CFMEU lawyers are being denied legal aid as the Federal Government lavishes millions on Counsel Assisting the Building Industry Royal Commission.

The Attorney Generalís office has knocked back bills from the three-person legal team that represented around 40 individuals before the Commission, after the unionís NSW branch was denied representation.

The news comes seven days after Senate Estimates revealed that Commission lawyers had carved up $21 million from the public purse.

The Cole Commission doled out million-dollar payments to at least two individuals who led the anti-union crusade. The hauls of John Agius, QC, ($1.489 million); Lionel Robberds, QC, ($1.25 million) and Nicholas Green, QC, (944,000), topped a list of a dozen Commission legal reps who each got more than $500,000 for their efforts.

At the same time, the Federal Attorney General's office is baulking at legal aid accounts, understood to total around $200,000, for lawyers who represented union officials, employees and members.

It is, apparently, prepared to pay only one, rather than three lawyers, for the duration of the second Sydney hearings. It will meet that lawyer's costs at legal aid rates, for eight hours each sitting day, although lawyers often worked double that time.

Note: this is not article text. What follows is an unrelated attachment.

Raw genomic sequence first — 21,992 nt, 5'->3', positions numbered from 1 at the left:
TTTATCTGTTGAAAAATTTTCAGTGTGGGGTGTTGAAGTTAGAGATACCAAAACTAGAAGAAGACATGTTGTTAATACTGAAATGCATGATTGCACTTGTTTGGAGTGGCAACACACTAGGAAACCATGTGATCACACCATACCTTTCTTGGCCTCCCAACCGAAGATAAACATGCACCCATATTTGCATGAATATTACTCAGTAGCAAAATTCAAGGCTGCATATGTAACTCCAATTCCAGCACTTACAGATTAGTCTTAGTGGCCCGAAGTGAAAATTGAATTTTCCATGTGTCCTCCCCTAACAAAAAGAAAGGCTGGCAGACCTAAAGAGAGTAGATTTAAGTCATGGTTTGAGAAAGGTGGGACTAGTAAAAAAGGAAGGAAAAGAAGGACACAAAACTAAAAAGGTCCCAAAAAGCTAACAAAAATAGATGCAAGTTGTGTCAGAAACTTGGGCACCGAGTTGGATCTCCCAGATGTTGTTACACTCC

On some occassions, hearings themselves began at 9am and went through until 8pm. At no stage of the Sydney hearings did the Commission have fewer than 11 legal representatives ranged against the three-person union team.

Senior Counsel representing the Commission pulled down $3800 a day, plus thousands of dollars in expenses. The legal aid rate for solicitors, by comparison, is about $1100 a day.

Taylor and Scott senior partner, David Coleman, accused the Federal Government of "blatant double standards".

"The way it stands all the union representatives will be left out of pocket," he said.

"Senior Counsel Steve Crawshaw is owed a great deal of money, even at much lower rates than Commission Counsel received. Ian Latham is owed money and this company is owed money.

"They have told us they will only meet Counsel's fees for half the Sydney hearings. The solicitor was expected to carry the rest of the workload by himself.

"They paid our first bill but all the rest have been queried.

"Bearing in mind the inequality in representation, this is just ridiculous."

Meanwhile, the Task Force set up as a result of Cole's First Report and headed by Federal policeman Nigel Hadgkiss, has shown its true colours, bringing prosecutions against CFMEU officials in Sydney and Melbourne.

The Task Force has laid two counts against Sydney-based organiser, Joe Brsic, over a stoppage at Sutherland Hospital. The case has already been before the IRC where workers health and safety arguments were vindicated.

Melbourne official, John Setka, is being pursued over his role in the Victorian branch's stand-off with Grocon, also resolved after IRC involvement.

Workplace Relations Minister, Tony Abbott, involved himself in the Melbourne wrangle, backing company moves to register a non-union agreement and resist family-friendly provisions signed off on by all other major construction employers in the state.